I don’t recall much about Commencement Day ’83 after I turned in my cap and gown at the tables set up by South Miami High School staff next to the South Campus’ Theodore R. Gibson Health Center (Building 7). I remember how hot the day was, how awkward it felt to sit in the gymnasium of my future college alma mater wearing a suit and the aforementioned cap and gown, and listening to the South Miami High School band playing Elgar’s Pomp and Circumstance march – or rather, just the famous “Hope and Glory” motif – over and over whilst the 450 or so members of the Class of 1983 marched, in alphabetical order, up to the podium to receive our empty diploma cases – we’d get the diplomas at the same place where we turned in the caps and gowns – from our principal, Dr. Warren G. Burchell.

(For me, my march up to the podium was bittersweet; I remember getting a standing ovation from my classmates, although I wasn’t exactly sure why. I also remember feeling sad and lost because I had not applied to attend Miami-Dade yet, and I suspected that if I applied for jobs at the nearby International Mall, I would not get hired because I have cerebral palsy.)

As I said, my memories of June 16, 1983, are clear up until 1 PM or so. I am sure that Mom made a special dinner for me that night, and I do remember that I drank one glass of Scotch whiskey (Cutty Sark) diluted with water and ice. But I don’t recall feeling especially joyful or hopeful for the future.

(I do remember that after I collected my diploma and turned in my white cap and gown, my friend Bruce Shulman and I broke away from everyone and drove to Tropical Elementary, which I had “graduated” from six years earlier so I could say “Thank you” to Mr. Back (pronounced like “Bach”), the music teacher who accepted me into the school chorus in sixth grade. Then we went to Coral Park Elementary School, which I attended for three months in the 1972-73 school year to see my first U.S. third-grade teacher, Ms. Cynthia Turtletaub. I don’t recall now if she remembered me or that I had left Coral Park under less-than-ideal circumstances, but I told her I had just graduated from high school and that I had dropped by to say “hello.” She was touched by this gesture and got up and gave me a hug.)

Photo by Pixabay on Pexels.com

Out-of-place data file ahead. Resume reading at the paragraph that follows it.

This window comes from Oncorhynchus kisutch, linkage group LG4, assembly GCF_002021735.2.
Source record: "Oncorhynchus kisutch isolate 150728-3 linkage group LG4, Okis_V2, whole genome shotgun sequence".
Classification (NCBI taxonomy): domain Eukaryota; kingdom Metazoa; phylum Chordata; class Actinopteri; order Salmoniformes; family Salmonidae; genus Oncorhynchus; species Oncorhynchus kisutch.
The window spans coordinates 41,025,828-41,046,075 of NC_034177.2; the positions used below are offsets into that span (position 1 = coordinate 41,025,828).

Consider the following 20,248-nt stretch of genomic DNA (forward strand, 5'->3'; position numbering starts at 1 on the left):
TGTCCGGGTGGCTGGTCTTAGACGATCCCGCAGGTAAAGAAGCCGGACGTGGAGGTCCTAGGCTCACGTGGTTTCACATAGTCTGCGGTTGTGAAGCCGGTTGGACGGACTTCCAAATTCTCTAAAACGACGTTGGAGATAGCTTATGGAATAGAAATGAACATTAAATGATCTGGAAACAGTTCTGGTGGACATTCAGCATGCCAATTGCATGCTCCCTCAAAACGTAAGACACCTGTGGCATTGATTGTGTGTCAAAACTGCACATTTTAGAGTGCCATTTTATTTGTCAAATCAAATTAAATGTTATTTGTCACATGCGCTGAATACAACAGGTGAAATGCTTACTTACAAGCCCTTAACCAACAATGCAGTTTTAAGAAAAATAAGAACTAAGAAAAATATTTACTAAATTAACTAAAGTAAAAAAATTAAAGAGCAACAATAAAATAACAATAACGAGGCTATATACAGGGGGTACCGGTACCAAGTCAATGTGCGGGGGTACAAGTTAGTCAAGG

I don’t think Joe got drunk and ruined my graduation dinner, but there would be other days and nights over the next two years when he did drink far too much and get mean and even violent.[1]

I also don’t recall if I had any arguments with my half-sister Vicky on my graduation; probably not, because even though I do not have total recall of every occasion in which she and I argued, I do not remember feeling like I was her enemy or vice versa.  The slow undoing of our fraternal bond, so to speak, would not be apparent to me until four years later.

Anyway, I’m feeling a bit melancholic, maybe even depressed today. Next year the Class of 1983 will have its 40-year reunion, but I will not attend because I heard it on the grapevine that it is going to be expensive and might even involve a cruise or some other uber-pricy shindig. I can’t afford to travel to Miami, book a room in a hotel there, and go on a cruise or spend hundreds of dollars on whatever the “shindig” is that the Reunion Committee has in its collective mind.

I also don’t want to go because I’m single, unattached, and don’t have the self-confidence that’s needed to even seek an online relationship, much less find a romantic partner to go to the reunion with. When I attended the first night of our 30th Class reunion, I went solo – and I hated that aspect of it. The 20-year-old high school senior that I was in 1983 still resides somewhere in my 59-year-old blogger/screenwriter self, and when I was at the reunion in a Miami Beach hotel almost 9 years ago, that part of my personality emerged. I felt awkward and shy, and terribly aware that I had not really accomplished a hell of a lot at the time, even though I was running my household and caring for my ailing mother at the time.[2]

So, Dear Reader, if you’re wondering why I am posting this so late in the afternoon, here’s the reason. My thoughts and emotions are all over the place. I’m tired, cranky, disappointed in myself for many, many reasons, and wish I had made better choices over the past few years. Most of all, though, I miss South Florida and my old life there, even though I know I could not afford to live in the townhouse my mom left me as my inheritance, nor was that house in a livable condition due to its age and maintenance issues that I did not have the resources to deal with at the time.

I’ll close for now, Dear Reader. I don’t have much to report about my “here and now” life, and I have been writing for four hours. So, until next time, stay safe, stay healthy, and I’ll catch you on the sunny side of things.


[1] That’s why I never liked it when my most recent ex-girlfriend – aka “The Caregiver” – overindulged with alcoholic beverages. She’s really a nice and sweet person when she is sober, but she has weird extremes when she drinks. Either she wants to party like it’s 1999 and listen to loud 1970s music all night, or she will find your emotional weak points and exploit them or just act mean and insulting.  It’s another Dr. Jekyll-and-Ms. Hyde thing when it happens.

[2] In one of those freak twists that sound fake and out of the imagination of a hack writer, my high school class reunion took place on July 19, 2013. Two years later, to the day, my mother died.

Published by Alex Diaz-Granados

Alex Diaz-Granados (1963- ) began writing movie reviews as a staff writer and Entertainment Editor for his high school newspaper in the early 1980s and was the Diversions editor for Miami-Dade Community College, South Campus' student newspaper for one semester. Using his experiences in those publications, Alex has been raving and ranting about the movies online since 2003 at various web sites, including Amazon, Ciao and Epinions. In addition to writing reviews, Alex has written or co-written three films ("A Simple Ad," "Clown 345," and "Ronnie and the Pursuit of the Elusive Bliss") for actor-director Juan Carlos Hernandez. You can find his reviews and essays on his blogs, A Certain Point of View and A Certain Point of View, Too.

%d bloggers like this: